2. Why is this eBook Guide Different? A good question! Today one has many choices: to attend courses, buy books, and download guides on how to become a good writer. All of these options and more cost time! Time is precious so before you commit yourself to reading this eBook Guide, ask what value will you find in this guide and why is this eBook guide different? Different because it is free. Most eBooks would like you to pay upwards of $20, but this eBook is free of charge. Different because it is well proven. It was written by a published author who is actively writing paperbacks and eBooks. Different because it works, as the author of this eBook Guide has produced fourteen novels in ten years. Different because it is a product of hard work. This represents ten years of researching, developing and implementing the techniques of good writing. Different because the author of this guide is committed to refining the techniques of crafting a work and will make all revisions of this eBook Guide available free of charge. Different because it is written with the goal of helping aspiring authors in their pursuit to becoming a published author without being either misled or scammed. Different because it will be followed by other free eBook Guides such as the “Top Ten Secrets of Getting Published” in an ongoing ‘An eBook Guide of Secrets’ series. Differentiation Creates Value!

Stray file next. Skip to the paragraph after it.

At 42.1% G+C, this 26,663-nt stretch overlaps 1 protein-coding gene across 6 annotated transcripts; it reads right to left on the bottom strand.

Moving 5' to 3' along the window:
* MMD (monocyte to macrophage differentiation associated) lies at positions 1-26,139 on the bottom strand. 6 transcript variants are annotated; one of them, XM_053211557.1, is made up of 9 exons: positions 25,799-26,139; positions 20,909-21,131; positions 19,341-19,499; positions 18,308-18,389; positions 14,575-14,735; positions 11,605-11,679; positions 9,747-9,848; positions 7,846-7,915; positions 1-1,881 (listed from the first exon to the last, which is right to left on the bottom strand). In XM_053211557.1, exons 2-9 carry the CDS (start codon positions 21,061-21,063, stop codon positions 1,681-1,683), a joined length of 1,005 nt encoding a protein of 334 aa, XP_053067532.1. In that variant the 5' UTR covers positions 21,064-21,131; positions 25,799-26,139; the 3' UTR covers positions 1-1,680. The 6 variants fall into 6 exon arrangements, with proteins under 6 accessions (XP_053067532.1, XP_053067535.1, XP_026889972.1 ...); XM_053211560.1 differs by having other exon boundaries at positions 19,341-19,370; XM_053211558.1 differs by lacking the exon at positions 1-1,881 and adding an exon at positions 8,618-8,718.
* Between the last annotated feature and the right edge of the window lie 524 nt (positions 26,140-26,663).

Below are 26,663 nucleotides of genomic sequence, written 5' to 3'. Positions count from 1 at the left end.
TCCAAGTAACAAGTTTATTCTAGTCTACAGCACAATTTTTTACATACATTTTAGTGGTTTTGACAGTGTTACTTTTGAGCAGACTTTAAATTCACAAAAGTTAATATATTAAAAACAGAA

Secret #13. Secret #1—The Well Read Write Well: “When you take stuff from one writer it’s plagiarism; but when you take it from many writers, it’s research.” -Wilson Mizner The art of good writing is found in the quality of your reading. This is an open secret and one of the most important tips on becoming a successful writer. It is an absolute must that you read, read and read. In the words of Stephen King, “If you don’t have the time to read, you don’t have the time or the tools to write.” This is the most critical step in the learning process of becoming a good writer. Put away your writing plan for the moment and get started by making a list of what you are going to read. Unfortunately, reading commercial novels is not going to help you much. You must read the classics. The mind adapts to its environment. It is equally influenced by a positive or negative milieu. Cultivate your mind with the writings of the masters. I would recommend that you read the works of Charles Dickens, Leo Tolstoy, Feodor Dostoevsky, Henry James, D. H. Lawrence, Edith Wharton, Graham Green, Somerset Maugham, Jane Austin, Oscar Wilde, Emily Bronte, Thomas Hardy, Evelyn Waugh, Ernest Hemingway, John Steinbeck, and Homer, as well as others celebrated in the field. Several online resources can help you determine which books and authors you would like to read. Below are a few examples of such sites: http://www.goodreads.com/list/show/16.Best_Books_of_the_19th_Century http://www.guardian.co.uk/world/2002/may/08/books.booksnews http://www.nytimes.com/library/books/072098best-novels-list.html